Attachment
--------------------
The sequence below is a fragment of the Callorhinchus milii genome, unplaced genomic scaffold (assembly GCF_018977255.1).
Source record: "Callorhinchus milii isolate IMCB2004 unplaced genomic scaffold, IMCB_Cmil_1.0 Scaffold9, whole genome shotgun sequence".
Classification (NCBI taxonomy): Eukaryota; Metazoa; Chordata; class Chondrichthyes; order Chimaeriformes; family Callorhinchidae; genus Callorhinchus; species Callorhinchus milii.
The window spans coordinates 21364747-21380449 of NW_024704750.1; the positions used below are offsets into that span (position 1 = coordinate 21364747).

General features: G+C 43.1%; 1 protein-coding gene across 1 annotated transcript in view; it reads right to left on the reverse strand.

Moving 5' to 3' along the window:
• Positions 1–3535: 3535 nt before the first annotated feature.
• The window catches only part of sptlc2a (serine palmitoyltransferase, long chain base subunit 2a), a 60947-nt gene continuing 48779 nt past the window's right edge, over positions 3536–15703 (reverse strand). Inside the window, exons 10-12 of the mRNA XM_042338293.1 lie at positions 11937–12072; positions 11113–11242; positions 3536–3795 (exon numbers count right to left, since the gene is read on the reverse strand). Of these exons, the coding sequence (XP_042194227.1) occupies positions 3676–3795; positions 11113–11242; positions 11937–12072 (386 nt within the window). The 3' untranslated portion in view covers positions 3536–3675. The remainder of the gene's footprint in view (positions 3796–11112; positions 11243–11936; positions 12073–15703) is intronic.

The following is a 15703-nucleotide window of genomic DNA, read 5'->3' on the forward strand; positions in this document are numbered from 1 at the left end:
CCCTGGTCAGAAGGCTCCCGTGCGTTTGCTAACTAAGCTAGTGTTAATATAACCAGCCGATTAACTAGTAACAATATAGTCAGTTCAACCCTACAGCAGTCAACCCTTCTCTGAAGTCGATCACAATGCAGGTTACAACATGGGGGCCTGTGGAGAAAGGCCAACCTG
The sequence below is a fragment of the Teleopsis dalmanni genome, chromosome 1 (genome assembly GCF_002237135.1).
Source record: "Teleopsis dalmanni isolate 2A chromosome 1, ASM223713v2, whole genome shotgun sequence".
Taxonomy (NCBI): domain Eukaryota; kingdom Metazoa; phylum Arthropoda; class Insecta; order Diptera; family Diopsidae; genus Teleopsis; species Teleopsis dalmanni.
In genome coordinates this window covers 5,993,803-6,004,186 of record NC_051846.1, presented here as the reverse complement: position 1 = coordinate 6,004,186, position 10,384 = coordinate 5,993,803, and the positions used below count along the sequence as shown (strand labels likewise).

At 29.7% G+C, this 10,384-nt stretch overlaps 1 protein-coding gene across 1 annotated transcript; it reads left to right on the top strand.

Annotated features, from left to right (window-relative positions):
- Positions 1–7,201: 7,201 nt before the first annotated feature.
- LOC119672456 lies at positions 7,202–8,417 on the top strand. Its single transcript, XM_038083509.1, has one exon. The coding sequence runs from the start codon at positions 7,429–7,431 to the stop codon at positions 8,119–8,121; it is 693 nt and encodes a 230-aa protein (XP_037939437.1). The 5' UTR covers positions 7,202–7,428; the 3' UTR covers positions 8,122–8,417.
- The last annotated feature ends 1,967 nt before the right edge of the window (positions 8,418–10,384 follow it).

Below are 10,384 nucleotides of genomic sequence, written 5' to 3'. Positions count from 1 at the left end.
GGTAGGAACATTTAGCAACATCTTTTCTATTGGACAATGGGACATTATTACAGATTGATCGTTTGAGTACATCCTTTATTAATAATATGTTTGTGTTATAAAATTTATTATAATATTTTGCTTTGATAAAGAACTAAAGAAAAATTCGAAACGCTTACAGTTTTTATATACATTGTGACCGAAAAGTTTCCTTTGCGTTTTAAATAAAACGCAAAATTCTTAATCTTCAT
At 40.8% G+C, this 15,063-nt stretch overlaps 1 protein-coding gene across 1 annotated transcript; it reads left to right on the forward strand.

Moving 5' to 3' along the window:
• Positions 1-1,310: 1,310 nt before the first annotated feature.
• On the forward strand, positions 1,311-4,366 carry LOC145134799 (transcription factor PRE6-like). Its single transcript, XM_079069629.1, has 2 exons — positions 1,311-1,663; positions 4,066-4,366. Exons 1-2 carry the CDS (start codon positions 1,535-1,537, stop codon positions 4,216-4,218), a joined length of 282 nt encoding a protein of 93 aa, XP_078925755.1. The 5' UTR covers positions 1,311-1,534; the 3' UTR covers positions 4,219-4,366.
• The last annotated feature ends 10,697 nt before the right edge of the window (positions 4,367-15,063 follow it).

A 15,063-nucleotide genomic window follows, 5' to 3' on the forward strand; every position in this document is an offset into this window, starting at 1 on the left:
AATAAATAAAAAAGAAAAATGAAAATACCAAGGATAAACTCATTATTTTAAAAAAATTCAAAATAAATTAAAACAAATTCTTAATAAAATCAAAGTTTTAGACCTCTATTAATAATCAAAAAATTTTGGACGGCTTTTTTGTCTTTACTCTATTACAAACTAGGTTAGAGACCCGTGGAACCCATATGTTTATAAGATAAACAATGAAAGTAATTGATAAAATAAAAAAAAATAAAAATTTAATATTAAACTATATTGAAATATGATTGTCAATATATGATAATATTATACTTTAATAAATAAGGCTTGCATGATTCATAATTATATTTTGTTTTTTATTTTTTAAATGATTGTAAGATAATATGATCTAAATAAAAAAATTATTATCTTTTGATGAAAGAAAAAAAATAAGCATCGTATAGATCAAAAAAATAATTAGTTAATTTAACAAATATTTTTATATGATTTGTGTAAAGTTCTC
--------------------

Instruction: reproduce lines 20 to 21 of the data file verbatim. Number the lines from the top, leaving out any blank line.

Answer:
Below are 10,384 nucleotides of genomic sequence, written 5' to 3'. Positions count from 1 at the left end.
GGTAGGAACATTTAGCAACATCTTTTCTATTGGACAATGGGACATTATTACAGATTGATCGTTTGAGTACATCCTTTATTAATAATATGTTTGTGTTATAAAATTTATTATAATATTTTGCTTTGATAAAGAACTAAAGAAAAATTCGAAACGCTTACAGTTTTTATATACATTGTGACCGAAAAGTTTCCTTTGCGTTTTAAATAAAACGCAAAATTCTTAATCTTCAT